Partial occlusions are commonplace in a variety of real world computer vision applications: surveillance, intelligent environments, assistive robotics, autonomous navigation, etc. While occlusion handling methods have been proposed, most methods tend to break down when confronted with numerous occluders in a scene. In this project, we are developing layered image-plane representations for tracking through substantial occlusions. An image-plane representation of motion around an object is associated with a pre-computed graphical model, which can be instantiated efficiently during online tracking.


Detector Families for Detection, Parameter Estimation and Tracking

The main goal of this project is to develop algorithms for simultaneous detection, parameter estimation, and tracking of objects that exhibit high variability. The project focus is on three areas: (1) methods for dimensionality reduction that incorporate knowledge of object dynamics, (2) models that combine a collection of simpler local models to efficiently and accurately approximate nonlinear motion dynamics in a state-based model for tracking, (3) algorithms that can detect an instance of the object class in the image, and at the same time estimate the object’s parameters.


Segmentation of Anatomic Structures

This project aims at developing automatic or semi-automatic methods for localizing and outlining anatomic structures in 2D and 3D data. This includes x-rays, computed tomography (CT) scans and magnetic resonance images (MRI). Our work has focused on structures of the chest, in particular, lungs, ribs, trachea, pulmonary fissures, pulmonary nodules, and blood vessels. A pulmonary fissure is a boundary between the lobes in the lungs. Our fissure segmentation method is based on an iterative, curve-growing process that adaptively weights local image information and prior knowledge of the shape of the fissure.


Detection and Classification in Medical Images

We have developed methods for automatically detecting and measuring pulmonary nodule growth. These growth measurements are essential for lung cancer screening but are currently made by time-consuming, inaccurate and inconsistent manual methods. Facilitating the diagnosis of lung cancer is important, because early detection and resection of small, growing, pulmonary nodules can improve the 5-year survival rate of patients from 15% to 67%.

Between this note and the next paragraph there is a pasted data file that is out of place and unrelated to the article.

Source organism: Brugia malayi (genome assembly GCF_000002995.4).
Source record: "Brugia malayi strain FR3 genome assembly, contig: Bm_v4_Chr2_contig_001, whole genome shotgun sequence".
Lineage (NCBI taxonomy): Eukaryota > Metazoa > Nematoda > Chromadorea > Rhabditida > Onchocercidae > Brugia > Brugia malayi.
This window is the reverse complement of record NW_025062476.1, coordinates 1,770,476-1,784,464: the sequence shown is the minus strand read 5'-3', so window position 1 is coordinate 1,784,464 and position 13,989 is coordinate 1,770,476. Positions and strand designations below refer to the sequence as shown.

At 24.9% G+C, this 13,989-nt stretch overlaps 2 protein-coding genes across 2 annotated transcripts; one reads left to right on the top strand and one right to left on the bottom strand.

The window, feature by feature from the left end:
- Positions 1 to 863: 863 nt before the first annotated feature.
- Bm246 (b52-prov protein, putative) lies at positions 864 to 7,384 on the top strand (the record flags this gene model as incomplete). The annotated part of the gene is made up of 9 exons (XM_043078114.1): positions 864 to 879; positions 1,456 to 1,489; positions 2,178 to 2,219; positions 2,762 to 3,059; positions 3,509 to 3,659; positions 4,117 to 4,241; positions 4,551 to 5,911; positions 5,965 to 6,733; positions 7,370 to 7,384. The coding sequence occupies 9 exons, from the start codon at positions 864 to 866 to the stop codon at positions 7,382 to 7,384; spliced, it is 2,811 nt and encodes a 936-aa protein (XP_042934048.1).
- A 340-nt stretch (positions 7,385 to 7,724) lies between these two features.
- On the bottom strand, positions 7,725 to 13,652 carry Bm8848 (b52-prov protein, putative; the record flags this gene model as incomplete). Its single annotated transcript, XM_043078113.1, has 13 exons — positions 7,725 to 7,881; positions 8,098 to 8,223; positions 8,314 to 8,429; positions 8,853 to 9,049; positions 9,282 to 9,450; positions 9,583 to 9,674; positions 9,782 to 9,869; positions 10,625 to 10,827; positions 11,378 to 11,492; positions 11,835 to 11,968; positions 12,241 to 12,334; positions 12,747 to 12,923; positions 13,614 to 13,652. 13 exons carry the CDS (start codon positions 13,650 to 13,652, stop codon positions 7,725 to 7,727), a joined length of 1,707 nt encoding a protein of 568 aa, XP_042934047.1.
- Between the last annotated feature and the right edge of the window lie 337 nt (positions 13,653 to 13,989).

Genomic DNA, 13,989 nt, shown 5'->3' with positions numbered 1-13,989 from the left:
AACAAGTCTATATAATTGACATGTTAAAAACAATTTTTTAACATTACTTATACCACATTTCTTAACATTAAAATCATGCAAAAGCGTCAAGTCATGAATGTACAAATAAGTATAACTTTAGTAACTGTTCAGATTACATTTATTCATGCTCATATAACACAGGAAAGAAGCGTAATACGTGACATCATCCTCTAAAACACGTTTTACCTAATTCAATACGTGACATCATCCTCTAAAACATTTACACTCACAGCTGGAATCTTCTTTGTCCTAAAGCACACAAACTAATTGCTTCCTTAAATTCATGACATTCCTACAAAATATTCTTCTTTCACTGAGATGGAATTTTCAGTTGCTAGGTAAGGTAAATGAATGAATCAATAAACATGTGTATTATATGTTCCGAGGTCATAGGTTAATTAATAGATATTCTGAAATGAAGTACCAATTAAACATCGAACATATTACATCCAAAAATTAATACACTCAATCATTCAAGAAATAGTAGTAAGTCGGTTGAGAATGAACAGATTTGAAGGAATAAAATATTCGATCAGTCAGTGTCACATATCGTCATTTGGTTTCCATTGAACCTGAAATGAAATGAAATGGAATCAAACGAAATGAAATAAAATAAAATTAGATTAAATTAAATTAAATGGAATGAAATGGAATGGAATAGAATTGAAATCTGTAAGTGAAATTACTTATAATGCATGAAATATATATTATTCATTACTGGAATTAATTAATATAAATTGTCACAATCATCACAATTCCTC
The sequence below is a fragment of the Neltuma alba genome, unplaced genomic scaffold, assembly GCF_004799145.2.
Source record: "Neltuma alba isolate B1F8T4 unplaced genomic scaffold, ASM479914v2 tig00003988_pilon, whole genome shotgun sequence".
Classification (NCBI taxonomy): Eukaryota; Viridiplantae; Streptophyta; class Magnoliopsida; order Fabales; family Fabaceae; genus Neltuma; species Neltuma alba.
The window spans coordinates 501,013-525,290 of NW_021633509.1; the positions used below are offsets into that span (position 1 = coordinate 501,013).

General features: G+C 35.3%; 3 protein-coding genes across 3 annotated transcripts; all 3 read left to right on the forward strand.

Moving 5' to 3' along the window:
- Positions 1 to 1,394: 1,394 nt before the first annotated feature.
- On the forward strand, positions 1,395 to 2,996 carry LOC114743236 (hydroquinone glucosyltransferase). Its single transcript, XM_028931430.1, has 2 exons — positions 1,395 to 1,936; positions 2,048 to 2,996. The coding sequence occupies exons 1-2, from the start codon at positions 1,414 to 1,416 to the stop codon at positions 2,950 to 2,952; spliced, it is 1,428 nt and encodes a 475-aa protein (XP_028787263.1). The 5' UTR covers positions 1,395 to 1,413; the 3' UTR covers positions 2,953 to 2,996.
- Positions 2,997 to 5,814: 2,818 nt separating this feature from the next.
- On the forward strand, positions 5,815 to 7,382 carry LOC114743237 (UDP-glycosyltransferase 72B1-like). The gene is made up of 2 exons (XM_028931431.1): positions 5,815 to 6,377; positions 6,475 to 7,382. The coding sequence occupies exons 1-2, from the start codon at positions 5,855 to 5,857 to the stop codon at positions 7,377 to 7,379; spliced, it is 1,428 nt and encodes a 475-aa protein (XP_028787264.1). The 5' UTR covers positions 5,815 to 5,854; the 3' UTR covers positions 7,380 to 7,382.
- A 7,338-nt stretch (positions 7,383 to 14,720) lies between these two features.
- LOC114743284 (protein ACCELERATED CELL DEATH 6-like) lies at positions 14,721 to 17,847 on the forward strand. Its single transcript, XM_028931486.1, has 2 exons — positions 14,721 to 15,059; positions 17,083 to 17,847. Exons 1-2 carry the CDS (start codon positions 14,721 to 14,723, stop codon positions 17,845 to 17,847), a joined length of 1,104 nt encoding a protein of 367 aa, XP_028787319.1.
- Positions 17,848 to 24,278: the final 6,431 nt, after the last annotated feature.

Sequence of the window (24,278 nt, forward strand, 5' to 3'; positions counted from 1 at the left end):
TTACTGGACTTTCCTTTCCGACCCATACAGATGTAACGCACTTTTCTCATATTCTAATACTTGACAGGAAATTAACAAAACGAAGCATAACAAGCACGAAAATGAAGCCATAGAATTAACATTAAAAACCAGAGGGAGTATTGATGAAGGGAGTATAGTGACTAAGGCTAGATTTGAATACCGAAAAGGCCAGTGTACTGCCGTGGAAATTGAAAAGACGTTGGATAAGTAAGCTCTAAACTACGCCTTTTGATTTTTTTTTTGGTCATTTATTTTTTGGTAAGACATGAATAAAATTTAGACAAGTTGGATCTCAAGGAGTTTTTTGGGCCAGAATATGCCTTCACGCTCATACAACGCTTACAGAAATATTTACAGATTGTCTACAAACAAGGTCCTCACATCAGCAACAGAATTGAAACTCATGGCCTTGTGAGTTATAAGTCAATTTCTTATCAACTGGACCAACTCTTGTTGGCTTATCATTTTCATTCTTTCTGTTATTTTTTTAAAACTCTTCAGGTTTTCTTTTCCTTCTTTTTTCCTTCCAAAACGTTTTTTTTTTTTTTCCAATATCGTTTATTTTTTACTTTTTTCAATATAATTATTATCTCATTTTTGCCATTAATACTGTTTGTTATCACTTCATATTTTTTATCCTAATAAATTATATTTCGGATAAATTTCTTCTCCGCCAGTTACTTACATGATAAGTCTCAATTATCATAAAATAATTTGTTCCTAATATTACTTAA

Registration of Anatomical Structures

In this ongoing project, we develop methods to align anatomical structures in medical image data sets. We have focused on registering structures in the chest, such as lung surfaces and pulmonary nodules. Our approaches use rigid- and deformable-body transformations.


Shape-based Segmentation, Description, and Retrieval

The goal of this project is to develop automated methods for detecting, describing, and indexing shapes that appear in image and video databases. Retrieval by shape is perhaps one of the most challenging aspects of content-based image database search, due to image clutter, segmentation errors, etc. In addition, many shape classes of interest are related through deformations and/or may have variable structure. Methods are being developed that can detect, segment, and describe shapes in images despite clutter, shape deformation, and variable object structure.


Region-based Deformable Appearance Models

The aim of this project is to develop methods for tracking deforming objects. A mesh model is used to model the object’s shape and deformations, and a color texture map is used to model the object’s color appearance. Photometric variations are also modeled. Nonrigid shape registration and motion tracking are achieved by posing the problem in terms of an energy-based, robust minimization procedure, which provides robustness to occlusions, wrinkles, shadows, and specular highlights. The algorithms run at frame-rate, and are tailored to take advantage of texture mapping hardware available in many workstations, PC’s, and game consoles. The Active Blobs framework is one result of this effort.